Marijuana Buzz Linked to Runner's HighBy Paul Simao - from
ATLANTA (Reuters) - The same family of chemicals
that produces a buzz in marijuana smokers may be responsible for "runner's
high," the euphoric feeling that some people get when they exercise, U.S.
High levels of anandamide were found in young men
who ran or cycled at a moderate rate for about an hour, according to a study
made public by the Georgia Institute of Technology and the University of
Anandamide is a cannabinoid, or lipid molecule,
that is naturally produced in the body. It is known to produce sensations that
are similar to those of THC, the psychoactive property in marijuana.
The study's findings, which were recently
published in the journal NeuroReport, fly in the face of those who believe that
the release of brain chemicals called endorphins cause the peculiar high that
some runners and cyclists claim to feel.
Arne Dietrich, the study's principal investigator
and a former visiting professor at Georgia Tech in Atlanta, believes the body
releases cannabinoids to help it cope with the prolonged stress and pain of
moderate or intense exercise.
"No other study has ever considered this
possibility, which is why the results are so significant," said Dietrich, who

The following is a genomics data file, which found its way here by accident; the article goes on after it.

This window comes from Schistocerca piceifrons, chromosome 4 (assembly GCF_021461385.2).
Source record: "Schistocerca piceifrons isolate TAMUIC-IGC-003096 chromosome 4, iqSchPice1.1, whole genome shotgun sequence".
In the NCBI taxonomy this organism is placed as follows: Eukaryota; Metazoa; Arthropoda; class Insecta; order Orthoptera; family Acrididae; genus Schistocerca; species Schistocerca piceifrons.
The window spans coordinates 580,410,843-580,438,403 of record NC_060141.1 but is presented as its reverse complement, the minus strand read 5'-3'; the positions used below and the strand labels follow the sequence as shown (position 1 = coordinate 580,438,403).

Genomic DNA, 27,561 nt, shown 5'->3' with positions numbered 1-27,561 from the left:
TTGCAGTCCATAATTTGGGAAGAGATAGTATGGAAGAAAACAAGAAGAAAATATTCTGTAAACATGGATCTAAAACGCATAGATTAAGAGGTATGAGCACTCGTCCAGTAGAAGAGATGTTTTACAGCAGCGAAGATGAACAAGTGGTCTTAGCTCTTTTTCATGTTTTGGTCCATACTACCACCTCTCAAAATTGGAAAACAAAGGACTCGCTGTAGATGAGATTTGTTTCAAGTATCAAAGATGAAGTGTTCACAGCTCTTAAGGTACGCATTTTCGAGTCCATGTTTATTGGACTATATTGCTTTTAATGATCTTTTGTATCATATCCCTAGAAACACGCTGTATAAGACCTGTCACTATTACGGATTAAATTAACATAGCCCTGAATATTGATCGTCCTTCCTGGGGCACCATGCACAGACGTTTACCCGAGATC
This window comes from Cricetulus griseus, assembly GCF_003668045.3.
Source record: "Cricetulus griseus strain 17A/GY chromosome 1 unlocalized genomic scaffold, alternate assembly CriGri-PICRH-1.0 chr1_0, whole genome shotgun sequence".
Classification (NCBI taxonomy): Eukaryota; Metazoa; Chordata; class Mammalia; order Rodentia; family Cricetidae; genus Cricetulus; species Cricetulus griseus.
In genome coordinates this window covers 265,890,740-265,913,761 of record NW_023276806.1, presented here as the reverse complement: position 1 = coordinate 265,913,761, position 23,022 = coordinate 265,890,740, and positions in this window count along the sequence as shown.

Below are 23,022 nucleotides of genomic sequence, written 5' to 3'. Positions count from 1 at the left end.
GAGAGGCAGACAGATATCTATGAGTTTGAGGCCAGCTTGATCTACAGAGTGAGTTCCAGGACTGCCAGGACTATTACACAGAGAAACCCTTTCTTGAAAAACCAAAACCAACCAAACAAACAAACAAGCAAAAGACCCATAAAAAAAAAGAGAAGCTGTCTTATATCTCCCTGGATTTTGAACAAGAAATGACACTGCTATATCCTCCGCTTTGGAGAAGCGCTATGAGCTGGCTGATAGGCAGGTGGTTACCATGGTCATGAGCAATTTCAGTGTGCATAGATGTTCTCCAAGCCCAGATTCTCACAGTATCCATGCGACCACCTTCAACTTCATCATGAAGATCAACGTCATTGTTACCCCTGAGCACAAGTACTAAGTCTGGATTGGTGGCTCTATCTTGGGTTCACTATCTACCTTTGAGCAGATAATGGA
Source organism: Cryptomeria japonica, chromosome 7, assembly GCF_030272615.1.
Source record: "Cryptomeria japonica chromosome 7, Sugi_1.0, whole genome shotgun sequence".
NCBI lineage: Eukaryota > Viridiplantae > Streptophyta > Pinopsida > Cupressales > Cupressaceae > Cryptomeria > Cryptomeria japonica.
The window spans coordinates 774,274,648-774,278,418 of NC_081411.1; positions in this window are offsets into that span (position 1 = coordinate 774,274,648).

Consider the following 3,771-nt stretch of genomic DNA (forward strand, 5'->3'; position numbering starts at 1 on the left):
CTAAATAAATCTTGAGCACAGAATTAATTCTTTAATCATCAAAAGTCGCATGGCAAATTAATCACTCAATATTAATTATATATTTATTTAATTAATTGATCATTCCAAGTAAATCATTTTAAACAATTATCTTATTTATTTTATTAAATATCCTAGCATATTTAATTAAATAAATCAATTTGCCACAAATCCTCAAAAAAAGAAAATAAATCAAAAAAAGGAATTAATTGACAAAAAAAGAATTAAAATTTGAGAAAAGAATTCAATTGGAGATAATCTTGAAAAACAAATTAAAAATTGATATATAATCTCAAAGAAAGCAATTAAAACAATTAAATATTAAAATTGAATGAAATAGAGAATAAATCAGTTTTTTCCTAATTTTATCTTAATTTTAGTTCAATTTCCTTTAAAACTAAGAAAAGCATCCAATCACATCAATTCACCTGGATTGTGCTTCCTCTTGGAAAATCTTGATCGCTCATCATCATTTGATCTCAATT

added that there were no indications that cannabinoids caused any harm when
naturally released during intense exercise.
He added that the findings could provide
sufferers of glaucoma and chronic diseases an alternative to using marijuana
for pain control. Use of the drug for medical purposes has been approved by
voters in some states, but remains illegal under federal law and highly
controversial in the medical community.
The 24 young men who participated in Dietrich's
study were asked to run, cycle or sit. If they ran or cycled, participants
began with a brief warm-up, followed by 45 minutes of moderate exercise and
then a short cool-down period.
Dietrich said further studies were necessary to
determine the precise nature of the increase in cannabinoids during physical
activity and to what degree the intensity, duration and type of exercise
affected their release.
The "runner's high" theory emerged in the United
States during the running craze of the 1970s, when researchers discovered the
brain's opiate receptors, which are proteins located on the surface of nerve
Some scientists, however, say the concept is a
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